“America,” the girl repeated. “What will you do there?”
I was silent for a little time.
“I will do everything there,” I answered.
Rifka knows nothing about America when she flees from Russia with her family in 1919. But she dreams that in the new country she will, at last, be safe from the Russian soldiers and their harsh treatment of the Jews. Throughout her journey, Rifka carries with her a cherished volume of poetry by Alexander Pushkin. In it, she records her observations and experiences in the form of letters to Tovah, the beloved cousin she has left behind.
Strong-hearted and determined, Rifka must endure a great deal: humiliating examinations by doctors and soldiers, deadly typhus, separation from all she has ever known and loved, murderous storms at sea, detainment on Ellis Island–and is if this is not enough, the loss of her glorious golden hair.
Based on a true story from the author’s family, Letters from Rifka presents a real-life heroine with an uncommon courage and unsinkable spirit.
Twenty years ago I was in third grade reading my first Karen Hesse book, Letters From Rifka. I don’t remember which school I was going to at the time of reading or why I even picked up this story, but I vividly remember the impact it had on me. This book was responsible for many literary firsts in my life and solely inspired my love of Historical Fiction. I have been hoping to acquire it for years, prior to Amazon, and often visited bookstores asking if they carried it. No one had ever heard of it. Now that my daughter was nearing the age I was when I experienced the story, I decided it was time to purchase my own copy and read it with her.
Surprisingly, my son ended up being the one to enjoy this book most! Oftentimes while I am reading, he will be playing on the floor with toys. I had finally given up hope of him listening to what I was reading because a love of books isn’t something I want to force. To my delight, one day I asked if they were ready for me to read Rifka and his response was, “Yes, I love that book!” I asked him what he loved about it and he ended up reciting a full summary of the story. The whole time I was thinking he hadn’t been paying an iota of attention!
For me personally, I was surprised by how many details of this story I remembered two decades later. I know this book resulted in my first recollection of empathy, though I didn’t have a name for the experience at the time. In many ways, this book rocked my sheltered middle-class American world. Through this book alone, I realized kids experienced true suffering, things that had been unimaginable to me before. I understood discrimination and heartbreak, loneliness and longing, even hunger and pain in a completely new way.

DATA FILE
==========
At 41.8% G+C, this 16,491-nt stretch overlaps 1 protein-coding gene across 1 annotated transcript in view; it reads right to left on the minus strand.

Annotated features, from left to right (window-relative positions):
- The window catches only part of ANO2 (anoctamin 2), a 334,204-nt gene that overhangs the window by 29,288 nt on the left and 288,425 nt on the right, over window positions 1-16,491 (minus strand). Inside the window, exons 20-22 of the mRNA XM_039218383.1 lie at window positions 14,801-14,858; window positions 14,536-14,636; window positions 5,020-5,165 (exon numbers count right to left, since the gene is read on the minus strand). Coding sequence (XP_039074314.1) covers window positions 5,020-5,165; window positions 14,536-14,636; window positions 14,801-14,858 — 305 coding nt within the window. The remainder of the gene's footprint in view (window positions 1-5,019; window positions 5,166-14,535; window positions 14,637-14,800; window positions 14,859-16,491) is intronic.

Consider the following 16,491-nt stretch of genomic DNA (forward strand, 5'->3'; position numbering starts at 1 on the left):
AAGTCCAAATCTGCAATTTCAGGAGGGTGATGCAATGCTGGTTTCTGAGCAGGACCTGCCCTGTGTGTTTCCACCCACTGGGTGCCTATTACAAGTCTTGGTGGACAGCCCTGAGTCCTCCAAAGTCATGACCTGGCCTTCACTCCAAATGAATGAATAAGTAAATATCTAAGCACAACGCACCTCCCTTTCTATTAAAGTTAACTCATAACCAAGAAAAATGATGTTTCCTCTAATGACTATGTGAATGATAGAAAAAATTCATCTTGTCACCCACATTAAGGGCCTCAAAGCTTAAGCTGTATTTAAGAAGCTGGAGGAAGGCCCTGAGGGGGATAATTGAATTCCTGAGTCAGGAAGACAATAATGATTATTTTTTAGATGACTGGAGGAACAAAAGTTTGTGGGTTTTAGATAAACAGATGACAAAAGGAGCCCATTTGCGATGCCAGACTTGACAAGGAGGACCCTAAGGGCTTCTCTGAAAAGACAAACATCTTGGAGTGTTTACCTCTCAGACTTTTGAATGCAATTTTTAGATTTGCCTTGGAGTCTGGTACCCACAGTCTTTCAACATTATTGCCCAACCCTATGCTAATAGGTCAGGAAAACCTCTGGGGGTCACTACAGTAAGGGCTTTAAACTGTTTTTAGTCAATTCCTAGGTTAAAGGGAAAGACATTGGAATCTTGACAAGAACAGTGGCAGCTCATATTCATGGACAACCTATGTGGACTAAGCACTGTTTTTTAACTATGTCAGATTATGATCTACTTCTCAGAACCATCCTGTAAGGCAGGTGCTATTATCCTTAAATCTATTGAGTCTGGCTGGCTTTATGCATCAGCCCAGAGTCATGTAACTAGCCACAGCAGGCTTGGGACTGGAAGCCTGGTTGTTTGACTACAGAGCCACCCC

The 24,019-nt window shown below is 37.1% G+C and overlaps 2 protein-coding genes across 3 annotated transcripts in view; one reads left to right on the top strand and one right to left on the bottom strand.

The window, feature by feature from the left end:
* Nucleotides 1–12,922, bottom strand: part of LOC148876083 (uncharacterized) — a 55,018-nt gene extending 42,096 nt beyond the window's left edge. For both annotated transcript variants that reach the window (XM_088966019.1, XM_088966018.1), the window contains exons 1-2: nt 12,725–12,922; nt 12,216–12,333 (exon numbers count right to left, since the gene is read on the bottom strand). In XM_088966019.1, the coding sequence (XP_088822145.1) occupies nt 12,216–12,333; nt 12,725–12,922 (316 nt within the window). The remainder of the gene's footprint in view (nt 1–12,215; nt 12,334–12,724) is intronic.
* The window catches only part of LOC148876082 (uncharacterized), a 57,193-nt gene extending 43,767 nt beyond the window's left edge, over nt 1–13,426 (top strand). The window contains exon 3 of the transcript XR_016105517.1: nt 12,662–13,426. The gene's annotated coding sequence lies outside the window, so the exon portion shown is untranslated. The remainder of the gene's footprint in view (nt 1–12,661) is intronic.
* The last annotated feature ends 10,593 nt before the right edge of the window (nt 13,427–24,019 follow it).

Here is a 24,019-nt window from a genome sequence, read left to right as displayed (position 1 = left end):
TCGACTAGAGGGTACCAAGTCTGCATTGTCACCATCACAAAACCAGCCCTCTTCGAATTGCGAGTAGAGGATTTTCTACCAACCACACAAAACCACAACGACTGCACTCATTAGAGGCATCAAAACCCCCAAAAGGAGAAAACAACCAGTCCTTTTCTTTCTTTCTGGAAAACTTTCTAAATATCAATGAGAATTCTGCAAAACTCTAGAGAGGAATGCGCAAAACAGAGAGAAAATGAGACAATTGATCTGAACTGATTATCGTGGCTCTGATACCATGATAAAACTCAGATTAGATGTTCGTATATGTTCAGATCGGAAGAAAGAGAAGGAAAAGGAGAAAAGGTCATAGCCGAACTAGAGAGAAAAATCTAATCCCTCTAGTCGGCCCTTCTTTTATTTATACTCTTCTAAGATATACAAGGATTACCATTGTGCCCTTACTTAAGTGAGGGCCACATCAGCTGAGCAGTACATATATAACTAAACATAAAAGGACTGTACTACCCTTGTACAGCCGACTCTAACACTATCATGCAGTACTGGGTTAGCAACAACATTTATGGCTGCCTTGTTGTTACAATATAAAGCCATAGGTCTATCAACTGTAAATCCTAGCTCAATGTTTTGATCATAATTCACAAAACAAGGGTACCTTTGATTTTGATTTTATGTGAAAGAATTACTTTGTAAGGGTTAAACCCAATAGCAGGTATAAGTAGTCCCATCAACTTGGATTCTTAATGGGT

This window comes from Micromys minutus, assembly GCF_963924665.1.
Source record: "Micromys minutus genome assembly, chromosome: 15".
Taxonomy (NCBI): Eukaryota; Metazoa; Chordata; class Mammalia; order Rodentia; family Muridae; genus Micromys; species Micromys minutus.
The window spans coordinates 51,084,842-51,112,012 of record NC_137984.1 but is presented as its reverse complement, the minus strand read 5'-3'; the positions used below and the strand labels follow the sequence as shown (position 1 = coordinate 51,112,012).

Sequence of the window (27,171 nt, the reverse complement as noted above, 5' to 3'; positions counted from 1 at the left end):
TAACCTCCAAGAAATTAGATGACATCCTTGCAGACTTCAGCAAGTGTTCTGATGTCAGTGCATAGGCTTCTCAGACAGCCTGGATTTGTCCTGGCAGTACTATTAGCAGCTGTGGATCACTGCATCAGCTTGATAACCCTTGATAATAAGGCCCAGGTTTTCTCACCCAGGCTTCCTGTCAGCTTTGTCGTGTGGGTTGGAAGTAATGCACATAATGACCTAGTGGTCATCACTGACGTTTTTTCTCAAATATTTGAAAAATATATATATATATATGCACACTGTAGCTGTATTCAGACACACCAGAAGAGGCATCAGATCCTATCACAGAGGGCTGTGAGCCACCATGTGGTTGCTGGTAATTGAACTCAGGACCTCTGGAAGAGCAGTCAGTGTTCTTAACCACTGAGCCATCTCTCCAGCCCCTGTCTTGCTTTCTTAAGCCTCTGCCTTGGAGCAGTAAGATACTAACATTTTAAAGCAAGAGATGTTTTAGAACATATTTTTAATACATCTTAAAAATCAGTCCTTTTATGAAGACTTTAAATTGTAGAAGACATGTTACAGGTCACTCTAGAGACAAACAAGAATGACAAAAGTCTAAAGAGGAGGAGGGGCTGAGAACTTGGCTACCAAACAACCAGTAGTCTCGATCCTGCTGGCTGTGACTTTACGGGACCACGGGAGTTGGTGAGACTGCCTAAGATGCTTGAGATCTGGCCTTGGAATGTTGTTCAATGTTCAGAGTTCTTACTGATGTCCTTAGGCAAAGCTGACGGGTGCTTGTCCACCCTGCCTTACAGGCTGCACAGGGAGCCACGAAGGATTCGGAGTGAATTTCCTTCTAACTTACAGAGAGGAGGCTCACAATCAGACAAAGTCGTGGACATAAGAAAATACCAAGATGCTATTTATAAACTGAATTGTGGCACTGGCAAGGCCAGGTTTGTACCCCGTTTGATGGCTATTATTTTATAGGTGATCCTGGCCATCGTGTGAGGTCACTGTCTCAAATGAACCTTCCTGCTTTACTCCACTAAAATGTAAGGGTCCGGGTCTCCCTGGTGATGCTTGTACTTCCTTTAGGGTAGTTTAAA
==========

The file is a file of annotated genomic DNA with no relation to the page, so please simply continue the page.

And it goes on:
I remember being awed by Karen Hesse’s writing. At one point she described a person creating a breeze in the air when they walked by. Such a simple thing, but as a kid, this realization of knowing another person experienced something I often observed was like an awakening. People could write anything – they could describe even the most mundane things and it became magical to me.
In third grade, I also moved away from the only friends I had ever known in my small hometown in Michigan for a cruel new school in Alabama. A school where I was mercilessly teased for my blonde hair, my white skin, the way I talked, and many other things. At the time, I wrote letters to my friends “back home” and drew strength from those relationships when I had no friends at my new school. Experiencing the letters Rifka wrote to her cousin, Tovah, allowed me to experience a sense of kinship. She knew what it was like to miss her home and all she knew, just like I was.
As an adult, reading this book to my children was one of the most nostalgic experiences I think I have ever had. I loved sharing this book with them and being able to explain the things they didn’t quite understand. We pulled out a map of Russia and Europe to follow Rifka’s journey as she traveled and they were able to gain a bit of worldly understanding. We talked about Judaism and the treatment of Jews throughout history. Overall, this book fostered a great learning experience for my kiddos and me. So many years later, this book is still making an impact in the lives and hearts of children and I could not be more grateful to Karen Hesse.
Facebook | Twitter | Instagram| BlogLovin’
5 Comments Add yours
This book brings back memories.I read it to my fourth grade classes many years ago.
LikeLiked by 1 person
You’re the only one I know who’s ever read it!!
LikeLiked by 1 person
I love your review of this, Ashley! I am not sure I know this book, but I’m definitely going to read it. Love the nostalgia this book has for you and how you are sharing it with your kids!
LikeLiked by 1 person